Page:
To stay up to date with the latest in the beekeeping industry to may visit our beekeeping latest news. On the other hand if you are beginning apiculture and would like to start professional beekeeping now download a copy of our beekeeping for beginners ebook.
Beekeeping, like every other action, has its dos and don’ts. Beginning beekeeping generally includes the needed gear and buying bees. However, some people who are beginning this avocation usually make several mistakes. It’s ok to make mistakes, and this post can help new beekeepers avoid making the same mistakes others have in the past.
Here are three errors which every beekeeper should avoid:
1. Not understanding the best time to begin a beekeeping company or avocation can end up being a disaster. It often leads to a loss of money and your bees. Since most bees die during the wintertime winter is the worst possible time to start. This would compel a beekeeper to buy a new mountain of bees, which would be more expensive cash. Fall is another lousy time to start beekeeping, since there are fewer flowers, hence a smaller number of honey harvested. The best time to begin beekeeping is during summer, which will be the time of the year where there are lots of blooming blooms.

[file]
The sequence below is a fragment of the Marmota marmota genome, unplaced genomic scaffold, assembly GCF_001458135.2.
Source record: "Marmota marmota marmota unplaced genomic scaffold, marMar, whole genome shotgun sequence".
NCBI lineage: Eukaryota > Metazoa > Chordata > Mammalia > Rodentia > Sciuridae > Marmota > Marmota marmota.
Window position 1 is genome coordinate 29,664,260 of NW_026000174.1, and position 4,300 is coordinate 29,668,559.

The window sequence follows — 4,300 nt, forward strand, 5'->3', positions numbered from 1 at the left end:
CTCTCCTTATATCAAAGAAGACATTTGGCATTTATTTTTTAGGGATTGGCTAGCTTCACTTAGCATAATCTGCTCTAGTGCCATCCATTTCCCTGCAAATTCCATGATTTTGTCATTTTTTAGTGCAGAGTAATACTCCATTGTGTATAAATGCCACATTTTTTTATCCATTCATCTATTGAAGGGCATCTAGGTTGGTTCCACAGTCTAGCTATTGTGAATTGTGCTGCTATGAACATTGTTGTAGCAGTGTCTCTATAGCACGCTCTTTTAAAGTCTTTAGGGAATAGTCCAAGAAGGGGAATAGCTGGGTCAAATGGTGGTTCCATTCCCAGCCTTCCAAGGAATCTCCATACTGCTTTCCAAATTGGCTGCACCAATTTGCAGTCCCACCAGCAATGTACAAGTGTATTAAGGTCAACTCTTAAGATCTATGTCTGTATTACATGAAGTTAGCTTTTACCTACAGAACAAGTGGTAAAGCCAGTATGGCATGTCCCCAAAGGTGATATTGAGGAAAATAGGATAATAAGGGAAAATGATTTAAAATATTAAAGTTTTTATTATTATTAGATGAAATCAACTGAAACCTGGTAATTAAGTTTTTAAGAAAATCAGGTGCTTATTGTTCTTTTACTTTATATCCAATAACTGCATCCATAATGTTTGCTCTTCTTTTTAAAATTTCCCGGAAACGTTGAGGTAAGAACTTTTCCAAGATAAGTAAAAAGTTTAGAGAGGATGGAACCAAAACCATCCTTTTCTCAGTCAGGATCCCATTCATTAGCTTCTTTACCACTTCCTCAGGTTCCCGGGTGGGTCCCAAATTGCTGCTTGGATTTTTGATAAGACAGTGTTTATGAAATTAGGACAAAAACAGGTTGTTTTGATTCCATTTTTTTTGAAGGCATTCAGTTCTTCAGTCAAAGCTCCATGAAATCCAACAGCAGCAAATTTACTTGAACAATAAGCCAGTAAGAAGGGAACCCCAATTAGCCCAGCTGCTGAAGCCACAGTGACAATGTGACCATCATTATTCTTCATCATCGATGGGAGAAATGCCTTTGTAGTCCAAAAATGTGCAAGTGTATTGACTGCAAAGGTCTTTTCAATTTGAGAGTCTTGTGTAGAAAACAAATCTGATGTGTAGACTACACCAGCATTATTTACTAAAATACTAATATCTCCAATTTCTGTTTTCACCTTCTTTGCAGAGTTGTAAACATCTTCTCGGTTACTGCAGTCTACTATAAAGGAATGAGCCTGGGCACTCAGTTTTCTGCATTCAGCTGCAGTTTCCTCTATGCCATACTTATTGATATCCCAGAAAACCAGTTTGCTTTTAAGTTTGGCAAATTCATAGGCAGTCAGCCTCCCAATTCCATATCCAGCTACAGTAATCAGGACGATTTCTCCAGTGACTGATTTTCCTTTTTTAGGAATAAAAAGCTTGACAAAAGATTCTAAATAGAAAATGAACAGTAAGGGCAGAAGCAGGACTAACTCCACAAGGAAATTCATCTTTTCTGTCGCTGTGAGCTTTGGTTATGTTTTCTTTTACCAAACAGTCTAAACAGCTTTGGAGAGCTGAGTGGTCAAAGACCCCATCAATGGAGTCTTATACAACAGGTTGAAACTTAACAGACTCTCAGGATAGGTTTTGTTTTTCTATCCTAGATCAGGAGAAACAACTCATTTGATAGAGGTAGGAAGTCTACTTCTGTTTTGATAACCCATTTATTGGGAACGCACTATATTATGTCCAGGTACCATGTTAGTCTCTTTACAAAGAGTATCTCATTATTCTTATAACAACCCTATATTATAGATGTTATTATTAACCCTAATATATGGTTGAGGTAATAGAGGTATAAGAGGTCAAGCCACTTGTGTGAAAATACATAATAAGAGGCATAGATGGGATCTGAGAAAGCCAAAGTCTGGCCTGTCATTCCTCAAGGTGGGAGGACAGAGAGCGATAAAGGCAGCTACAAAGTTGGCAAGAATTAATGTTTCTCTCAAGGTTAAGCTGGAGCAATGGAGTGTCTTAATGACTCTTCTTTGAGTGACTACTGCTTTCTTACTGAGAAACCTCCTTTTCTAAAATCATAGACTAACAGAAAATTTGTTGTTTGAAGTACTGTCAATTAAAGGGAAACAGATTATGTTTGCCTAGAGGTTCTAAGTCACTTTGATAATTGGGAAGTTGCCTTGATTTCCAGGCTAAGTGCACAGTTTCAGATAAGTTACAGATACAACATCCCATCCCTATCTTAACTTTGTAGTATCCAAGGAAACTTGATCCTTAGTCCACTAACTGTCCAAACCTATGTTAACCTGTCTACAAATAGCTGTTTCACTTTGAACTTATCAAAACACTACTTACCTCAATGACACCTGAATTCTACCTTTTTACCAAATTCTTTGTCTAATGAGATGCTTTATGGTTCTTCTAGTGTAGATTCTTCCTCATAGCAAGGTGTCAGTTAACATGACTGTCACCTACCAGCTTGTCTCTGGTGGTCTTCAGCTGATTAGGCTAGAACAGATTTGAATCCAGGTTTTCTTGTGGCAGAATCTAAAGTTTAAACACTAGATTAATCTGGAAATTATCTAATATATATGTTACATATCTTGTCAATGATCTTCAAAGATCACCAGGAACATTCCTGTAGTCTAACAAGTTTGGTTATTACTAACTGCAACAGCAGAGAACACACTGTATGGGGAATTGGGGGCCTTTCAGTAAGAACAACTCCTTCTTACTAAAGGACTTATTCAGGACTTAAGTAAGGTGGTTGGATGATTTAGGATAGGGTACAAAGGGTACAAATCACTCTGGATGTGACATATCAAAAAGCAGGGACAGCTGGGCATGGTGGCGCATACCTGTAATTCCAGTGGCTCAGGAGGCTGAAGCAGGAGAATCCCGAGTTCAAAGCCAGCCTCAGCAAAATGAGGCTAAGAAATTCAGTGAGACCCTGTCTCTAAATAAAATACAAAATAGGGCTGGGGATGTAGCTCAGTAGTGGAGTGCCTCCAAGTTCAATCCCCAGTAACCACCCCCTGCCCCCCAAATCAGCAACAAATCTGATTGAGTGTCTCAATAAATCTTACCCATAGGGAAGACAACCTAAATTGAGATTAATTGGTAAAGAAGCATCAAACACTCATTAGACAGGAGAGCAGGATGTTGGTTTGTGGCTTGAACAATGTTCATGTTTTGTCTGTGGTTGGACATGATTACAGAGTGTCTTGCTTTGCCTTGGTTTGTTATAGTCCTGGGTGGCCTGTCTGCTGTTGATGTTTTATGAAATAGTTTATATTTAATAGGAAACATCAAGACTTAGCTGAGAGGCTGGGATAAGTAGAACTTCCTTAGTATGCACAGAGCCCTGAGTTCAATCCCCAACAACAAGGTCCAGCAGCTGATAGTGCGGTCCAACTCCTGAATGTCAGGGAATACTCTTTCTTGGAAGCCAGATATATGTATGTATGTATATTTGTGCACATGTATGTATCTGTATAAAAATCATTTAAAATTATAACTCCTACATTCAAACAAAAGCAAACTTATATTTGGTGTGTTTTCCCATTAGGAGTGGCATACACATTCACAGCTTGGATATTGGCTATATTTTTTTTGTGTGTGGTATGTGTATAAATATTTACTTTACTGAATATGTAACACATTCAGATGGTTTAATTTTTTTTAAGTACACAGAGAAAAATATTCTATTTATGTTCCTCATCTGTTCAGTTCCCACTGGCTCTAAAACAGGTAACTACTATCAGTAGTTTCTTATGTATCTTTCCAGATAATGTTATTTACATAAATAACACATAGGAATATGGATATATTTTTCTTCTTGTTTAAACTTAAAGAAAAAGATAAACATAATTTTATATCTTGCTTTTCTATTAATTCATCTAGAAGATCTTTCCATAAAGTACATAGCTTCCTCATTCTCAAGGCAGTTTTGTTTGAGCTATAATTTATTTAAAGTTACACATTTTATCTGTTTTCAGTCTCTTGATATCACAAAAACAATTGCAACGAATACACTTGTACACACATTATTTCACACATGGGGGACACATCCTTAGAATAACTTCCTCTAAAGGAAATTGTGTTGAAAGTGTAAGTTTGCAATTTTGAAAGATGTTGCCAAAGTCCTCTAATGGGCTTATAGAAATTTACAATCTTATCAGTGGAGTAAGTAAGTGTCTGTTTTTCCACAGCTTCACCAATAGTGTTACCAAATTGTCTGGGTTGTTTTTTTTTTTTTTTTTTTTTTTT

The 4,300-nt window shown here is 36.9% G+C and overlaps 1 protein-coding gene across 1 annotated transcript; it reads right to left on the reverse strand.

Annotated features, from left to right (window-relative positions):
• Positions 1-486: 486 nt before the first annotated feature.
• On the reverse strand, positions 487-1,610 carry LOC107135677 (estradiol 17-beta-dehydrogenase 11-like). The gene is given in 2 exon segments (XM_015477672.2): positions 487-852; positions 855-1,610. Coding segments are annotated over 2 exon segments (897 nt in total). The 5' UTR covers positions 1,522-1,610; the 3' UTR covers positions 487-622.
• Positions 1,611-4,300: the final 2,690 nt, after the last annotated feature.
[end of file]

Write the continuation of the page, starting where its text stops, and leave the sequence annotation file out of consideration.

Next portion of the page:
2. Buying used gear and old books on beekeeping. This can be a familiar error made by many start beekeepers. It is understandable that one would need to cut costs as much as possible, but buying used gear and old beekeeping books isn’t a good thought. First, used equipment can come with “familial” issues. The extractor factory outlet might have a leak, or the uncapping knife mightn’t be sharp enough to uncap all the wax in one go. This would definitely change the quality of one’s honey, which will ben’t an ideal scenario particularly if a beekeeper is planning to commence a honey-selling business. Second, old novels can supply dated info on beekeeping. One might be stuck using the traditional method when there are better and quicker ways to maintain beehives and production honey.
3. Refraining from purchasing protective equipment. Think relating to this. If one doesn’t wear protective gear when managing the hives and collecting the honeycombs, he/she will most likely come out as a pincushion with all the bee stingers stuck to their body. Protective equipment is expensive, yes, but it’ll help beekeepers avoid having to pay medical bills from all the bee stings.
These three blunders are presented here to help future beekeepers avoid them. Before getting started beekeeping, it’s best to consult a specialist beekeeper. If purchasing a particular item seems overly high-priced, constantly consider the end cost (if they do not purchase this item now, will it cost them more later on?). Ultimately, it’s up to the person to decide the best plan of action.